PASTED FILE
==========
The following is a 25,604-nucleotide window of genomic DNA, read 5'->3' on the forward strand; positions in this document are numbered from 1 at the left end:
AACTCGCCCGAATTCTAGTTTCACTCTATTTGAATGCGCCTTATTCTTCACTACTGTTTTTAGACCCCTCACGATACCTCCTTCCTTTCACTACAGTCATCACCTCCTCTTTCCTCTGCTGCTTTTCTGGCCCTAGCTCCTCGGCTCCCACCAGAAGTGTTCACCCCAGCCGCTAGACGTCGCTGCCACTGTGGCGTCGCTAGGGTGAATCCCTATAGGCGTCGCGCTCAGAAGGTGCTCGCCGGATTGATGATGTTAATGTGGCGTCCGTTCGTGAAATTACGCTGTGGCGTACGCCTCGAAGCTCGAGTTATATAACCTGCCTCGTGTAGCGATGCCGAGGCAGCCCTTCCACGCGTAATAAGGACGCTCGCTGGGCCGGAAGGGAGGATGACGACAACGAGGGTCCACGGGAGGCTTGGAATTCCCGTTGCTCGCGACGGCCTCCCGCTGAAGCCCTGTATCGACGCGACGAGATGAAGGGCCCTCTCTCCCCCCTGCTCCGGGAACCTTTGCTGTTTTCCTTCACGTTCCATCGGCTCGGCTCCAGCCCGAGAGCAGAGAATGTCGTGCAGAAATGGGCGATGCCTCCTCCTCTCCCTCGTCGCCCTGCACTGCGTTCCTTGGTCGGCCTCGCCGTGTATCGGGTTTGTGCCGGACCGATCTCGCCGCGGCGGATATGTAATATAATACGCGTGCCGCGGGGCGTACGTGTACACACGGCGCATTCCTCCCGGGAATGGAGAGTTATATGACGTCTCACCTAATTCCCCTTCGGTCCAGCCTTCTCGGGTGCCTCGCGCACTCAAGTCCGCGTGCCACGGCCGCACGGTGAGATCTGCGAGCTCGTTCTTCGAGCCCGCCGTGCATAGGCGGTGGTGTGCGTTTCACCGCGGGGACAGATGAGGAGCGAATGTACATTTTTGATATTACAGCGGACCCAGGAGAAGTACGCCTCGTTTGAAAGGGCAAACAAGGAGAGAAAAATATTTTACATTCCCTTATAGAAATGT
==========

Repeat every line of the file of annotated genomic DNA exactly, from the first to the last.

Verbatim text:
The following is a 25,604-nucleotide window of genomic DNA, read 5'->3' on the forward strand; positions in this document are numbered from 1 at the left end:
AACTCGCCCGAATTCTAGTTTCACTCTATTTGAATGCGCCTTATTCTTCACTACTGTTTTTAGACCCCTCACGATACCTCCTTCCTTTCACTACAGTCATCACCTCCTCTTTCCTCTGCTGCTTTTCTGGCCCTAGCTCCTCGGCTCCCACCAGAAGTGTTCACCCCAGCCGCTAGACGTCGCTGCCACTGTGGCGTCGCTAGGGTGAATCCCTATAGGCGTCGCGCTCAGAAGGTGCTCGCCGGATTGATGATGTTAATGTGGCGTCCGTTCGTGAAATTACGCTGTGGCGTACGCCTCGAAGCTCGAGTTATATAACCTGCCTCGTGTAGCGATGCCGAGGCAGCCCTTCCACGCGTAATAAGGACGCTCGCTGGGCCGGAAGGGAGGATGACGACAACGAGGGTCCACGGGAGGCTTGGAATTCCCGTTGCTCGCGACGGCCTCCCGCTGAAGCCCTGTATCGACGCGACGAGATGAAGGGCCCTCTCTCCCCCCTGCTCCGGGAACCTTTGCTGTTTTCCTTCACGTTCCATCGGCTCGGCTCCAGCCCGAGAGCAGAGAATGTCGTGCAGAAATGGGCGATGCCTCCTCCTCTCCCTCGTCGCCCTGCACTGCGTTCCTTGGTCGGCCTCGCCGTGTATCGGGTTTGTGCCGGACCGATCTCGCCGCGGCGGATATGTAATATAATACGCGTGCCGCGGGGCGTACGTGTACACACGGCGCATTCCTCCCGGGAATGGAGAGTTATATGACGTCTCACCTAATTCCCCTTCGGTCCAGCCTTCTCGGGTGCCTCGCGCACTCAAGTCCGCGTGCCACGGCCGCACGGTGAGATCTGCGAGCTCGTTCTTCGAGCCCGCCGTGCATAGGCGGTGGTGTGCGTTTCACCGCGGGGACAGATGAGGAGCGAATGTACATTTTTGATATTACAGCGGACCCAGGAGAAGTACGCCTCGTTTGAAAGGGCAAACAAGGAGAGAAAAATATTTTACATTCCCTTATAGAAATGT